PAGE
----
In the words of naturalist and author Scott Weidensaul, “Migration is indeed the one truly unifying natural phenomenon in the world, stitching the continent together in a way that even the great weather systems, which roar out from the poles but fizzle at the equator, fail to do.”
With the onset of winter, the migratory birds in continuation of an ancient cycle transform the dead surface of the brackish Uchali Lake into a cacophony of noises — alive and vibrant. These winged beauties are an annual feature across the wetlands of Pakistan, arriving here from countries as far as Siberia and Mongolia, making the perilous journey over the harshest of mountain ranges for the promise of the relative safety of warmer temperatures. Around 45 species of migratory birds are expected to arrive at Uchali this season.
The Uchali Complex, located in District Khushab, in the midst of the Salt Range between the Indus and Jhelum Rivers, is famous for having a grouping of three small lakes between 700 and 980 metres above the sea level. These lakes include Khabeki, Uchali and Jhalar which have been declared as wildlife sanctuaries and designated as a Ramsar site of international importance under Ramsar Criterion 1 (b). These lakes are habitats to a wide variety of wintering waterfowl including the endangered species of white-headed duck Oxyura leucocephala, Ferruginous Duck Aythya nyroca, Greylag Goose Anser anser and Greater Flamingoes Phoenicopterus rube.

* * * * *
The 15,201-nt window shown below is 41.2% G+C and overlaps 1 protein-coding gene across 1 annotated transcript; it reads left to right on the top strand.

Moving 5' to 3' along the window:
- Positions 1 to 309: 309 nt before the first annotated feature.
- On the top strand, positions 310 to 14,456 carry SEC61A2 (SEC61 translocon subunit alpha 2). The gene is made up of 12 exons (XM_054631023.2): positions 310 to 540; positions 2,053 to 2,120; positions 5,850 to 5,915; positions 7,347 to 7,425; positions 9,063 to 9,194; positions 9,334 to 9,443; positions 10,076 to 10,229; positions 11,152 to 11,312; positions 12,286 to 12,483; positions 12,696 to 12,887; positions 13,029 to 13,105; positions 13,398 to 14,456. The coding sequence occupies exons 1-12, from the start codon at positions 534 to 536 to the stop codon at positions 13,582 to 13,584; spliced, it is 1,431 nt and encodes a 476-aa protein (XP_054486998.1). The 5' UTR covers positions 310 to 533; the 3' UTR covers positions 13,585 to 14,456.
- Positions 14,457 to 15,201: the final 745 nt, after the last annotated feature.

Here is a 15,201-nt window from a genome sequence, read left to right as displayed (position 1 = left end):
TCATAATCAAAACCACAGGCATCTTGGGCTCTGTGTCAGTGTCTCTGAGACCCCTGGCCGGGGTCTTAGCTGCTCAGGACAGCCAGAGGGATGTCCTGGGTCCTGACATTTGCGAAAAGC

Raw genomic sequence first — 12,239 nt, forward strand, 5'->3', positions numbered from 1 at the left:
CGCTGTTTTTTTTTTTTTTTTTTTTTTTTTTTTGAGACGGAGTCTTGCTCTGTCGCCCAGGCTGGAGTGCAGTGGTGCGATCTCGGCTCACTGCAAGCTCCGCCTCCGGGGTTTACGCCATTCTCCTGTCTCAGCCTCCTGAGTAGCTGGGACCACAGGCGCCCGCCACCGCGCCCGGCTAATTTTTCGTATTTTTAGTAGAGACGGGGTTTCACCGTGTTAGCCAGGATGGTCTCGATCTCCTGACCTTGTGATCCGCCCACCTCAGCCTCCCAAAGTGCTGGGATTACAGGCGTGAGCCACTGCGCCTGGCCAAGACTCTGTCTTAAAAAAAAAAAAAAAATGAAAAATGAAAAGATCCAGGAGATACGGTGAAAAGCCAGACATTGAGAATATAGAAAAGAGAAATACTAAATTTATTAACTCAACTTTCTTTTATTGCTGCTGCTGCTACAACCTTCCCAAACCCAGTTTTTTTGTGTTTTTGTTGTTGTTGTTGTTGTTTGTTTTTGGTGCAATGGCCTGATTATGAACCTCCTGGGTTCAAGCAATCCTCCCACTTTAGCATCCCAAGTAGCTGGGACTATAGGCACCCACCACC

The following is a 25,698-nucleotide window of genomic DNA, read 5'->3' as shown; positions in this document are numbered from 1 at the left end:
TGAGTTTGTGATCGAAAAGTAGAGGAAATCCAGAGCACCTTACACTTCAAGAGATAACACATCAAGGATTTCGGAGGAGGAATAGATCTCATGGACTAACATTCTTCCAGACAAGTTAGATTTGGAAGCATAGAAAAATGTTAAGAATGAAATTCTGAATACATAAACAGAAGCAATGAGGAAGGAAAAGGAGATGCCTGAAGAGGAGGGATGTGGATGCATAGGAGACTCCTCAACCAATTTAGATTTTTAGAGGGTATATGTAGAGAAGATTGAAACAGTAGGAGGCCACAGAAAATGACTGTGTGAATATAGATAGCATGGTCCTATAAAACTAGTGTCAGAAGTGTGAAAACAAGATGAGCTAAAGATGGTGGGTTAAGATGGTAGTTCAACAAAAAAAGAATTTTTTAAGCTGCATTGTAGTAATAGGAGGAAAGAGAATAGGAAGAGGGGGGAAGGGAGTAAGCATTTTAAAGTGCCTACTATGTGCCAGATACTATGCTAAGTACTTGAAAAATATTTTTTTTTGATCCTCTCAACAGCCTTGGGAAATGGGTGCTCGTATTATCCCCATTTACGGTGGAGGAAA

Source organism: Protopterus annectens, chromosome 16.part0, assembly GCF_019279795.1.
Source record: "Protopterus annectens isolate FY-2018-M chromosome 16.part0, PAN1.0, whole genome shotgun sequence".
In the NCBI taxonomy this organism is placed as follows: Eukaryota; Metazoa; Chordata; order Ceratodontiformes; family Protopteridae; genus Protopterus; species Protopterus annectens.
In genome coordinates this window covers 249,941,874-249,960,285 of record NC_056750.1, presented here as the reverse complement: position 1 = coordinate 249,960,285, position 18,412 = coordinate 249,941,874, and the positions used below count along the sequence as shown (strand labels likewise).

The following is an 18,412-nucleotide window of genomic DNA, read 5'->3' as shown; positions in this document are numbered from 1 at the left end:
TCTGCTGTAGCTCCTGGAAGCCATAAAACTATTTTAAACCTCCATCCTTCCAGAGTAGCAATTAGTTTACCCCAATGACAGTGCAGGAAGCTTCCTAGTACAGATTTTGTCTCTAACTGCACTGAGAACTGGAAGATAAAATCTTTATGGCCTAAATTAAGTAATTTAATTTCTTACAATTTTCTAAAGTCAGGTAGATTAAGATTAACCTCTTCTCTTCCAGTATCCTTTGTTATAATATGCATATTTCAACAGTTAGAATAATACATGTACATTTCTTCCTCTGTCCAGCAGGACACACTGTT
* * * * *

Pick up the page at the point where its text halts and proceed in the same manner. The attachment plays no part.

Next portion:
The three lakes are surrounded by privately-owned agricultural fields and human settlements — posing an imminent threat to the migratory patterns of these birds. Above all, the main pressure is the over-extraction of ground water for irrigation purposes, due to which the ground water table has dropped to an alarming level leading to the degradation of the overall conditions of these lakes. Off-season unscientific agricultural practices in winters, deforestation of reserve and shamilat forest for fuel wood collection and an increase in anthropogenic activities around these protected areas have made these already strenuous journeys of the migratory birds even more challenging and in many cases life threatening.
But, according to Dr Farooq Ahmed, a local biodiversity expert, the birds have arrived in great numbers this winter; reason enough to cheer bird enthusiasts of the country. Due to continuous efforts of WWF-Pakistan in curtailing habitat destruction and hunting, the migratory birds have returned in huge flocks this season. WWF-Pakistan has been monitoring the patterns of these migratory birds in Soon valley alongside raising awareness on the plight of these birds by establishing Community Based Organisations (CBOs).
Information material, including books, posters, fact sheets and brochures for sustainable tourism in the region, are also available at Khabeki Lake Information Centre. According to the organization, around fifty thousand migratory birds have arrived at Uchali Lake indicating an increase of twenty thousand as compared to the previous year.
As for the visitors wanting to enjoy a serene moment, close to a heavenly experience, they should wait on the banks of the lake for the golden hour to descend. When the sun makes it descent behind the hills around the lake, surreal golden rays spread over the face of the lake creating divine magical moments for the eyes and the soul.